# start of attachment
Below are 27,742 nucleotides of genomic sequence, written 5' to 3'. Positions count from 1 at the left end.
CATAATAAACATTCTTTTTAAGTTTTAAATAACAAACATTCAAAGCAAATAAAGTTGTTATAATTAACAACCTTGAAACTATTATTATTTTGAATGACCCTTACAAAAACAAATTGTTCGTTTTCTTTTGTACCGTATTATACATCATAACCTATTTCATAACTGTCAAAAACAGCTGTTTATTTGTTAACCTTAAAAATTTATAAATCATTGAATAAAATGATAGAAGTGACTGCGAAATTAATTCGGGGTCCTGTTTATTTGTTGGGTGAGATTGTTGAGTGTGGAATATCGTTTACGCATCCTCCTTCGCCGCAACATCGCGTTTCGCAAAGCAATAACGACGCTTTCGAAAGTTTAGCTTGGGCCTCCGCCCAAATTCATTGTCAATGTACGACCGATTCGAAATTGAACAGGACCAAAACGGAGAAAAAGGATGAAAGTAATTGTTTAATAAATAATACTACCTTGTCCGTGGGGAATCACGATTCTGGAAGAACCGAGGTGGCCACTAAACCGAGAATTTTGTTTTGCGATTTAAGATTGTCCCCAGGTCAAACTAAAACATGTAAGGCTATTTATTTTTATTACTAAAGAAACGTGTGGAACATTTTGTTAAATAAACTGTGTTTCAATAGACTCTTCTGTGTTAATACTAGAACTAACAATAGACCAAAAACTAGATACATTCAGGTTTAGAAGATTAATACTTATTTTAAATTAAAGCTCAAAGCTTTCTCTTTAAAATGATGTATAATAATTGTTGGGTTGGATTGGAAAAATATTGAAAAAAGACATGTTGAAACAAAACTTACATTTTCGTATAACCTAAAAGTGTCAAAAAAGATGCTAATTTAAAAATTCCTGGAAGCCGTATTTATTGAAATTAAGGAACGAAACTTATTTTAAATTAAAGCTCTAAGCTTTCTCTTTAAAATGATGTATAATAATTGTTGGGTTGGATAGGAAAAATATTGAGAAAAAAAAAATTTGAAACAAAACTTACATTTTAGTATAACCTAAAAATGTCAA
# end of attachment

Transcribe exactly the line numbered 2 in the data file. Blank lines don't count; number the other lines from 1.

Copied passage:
CATAATAAACATTCTTTTTAAGTTTTAAATAACAAACATTCAAAGCAAATAAAGTTGTTATAATTAACAACCTTGAAACTATTATTATTTTGAATGACCCTTACAAAAACAAATTGTTCGTTTTCTTTTGTACCGTATTATACATCATAACCTATTTCATAACTGTCAAAAACAGCTGTTTATTTGTTAACCTTAAAAATTTATAAATCATTGAATAAAATGATAGAAGTGACTGCGAAATTAATTCGGGGTCCTGTTTATTTGTTGGGTGAGATTGTTGAGTGTGGAATATCGTTTACGCATCCTCCTTCGCCGCAACATCGCGTTTCGCAAAGCAATAACGACGCTTTCGAAAGTTTAGCTTGGGCCTCCGCCCAAATTCATTGTCAATGTACGACCGATTCGAAATTGAACAGGACCAAAACGGAGAAAAAGGATGAAAGTAATTGTTTAATAAATAATACTACCTTGTCCGTGGGGAATCACGATTCTGGAAGAACCGAGGTGGCCACTAAACCGAGAATTTTGTTTTGCGATTTAAGATTGTCCCCAGGTCAAACTAAAACATGTAAGGCTATTTATTTTTATTACTAAAGAAACGTGTGGAACATTTTGTTAAATAAACTGTGTTTCAATAGACTCTTCTGTGTTAATACTAGAACTAACAATAGACCAAAAACTAGATACATTCAGGTTTAGAAGATTAATACTTATTTTAAATTAAAGCTCAAAGCTTTCTCTTTAAAATGATGTATAATAATTGTTGGGTTGGATTGGAAAAATATTGAAAAAAGACATGTTGAAACAAAACTTACATTTTCGTATAACCTAAAAGTGTCAAAAAAGATGCTAATTTAAAAATTCCTGGAAGCCGTATTTATTGAAATTAAGGAACGAAACTTATTTTAAATTAAAGCTCTAAGCTTTCTCTTTAAAATGATGTATAATAATTGTTGGGTTGGATAGGAAAAATATTGAGAAAAAAAAAATTTGAAACAAAACTTACATTTTAGTATAACCTAAAAATGTCAA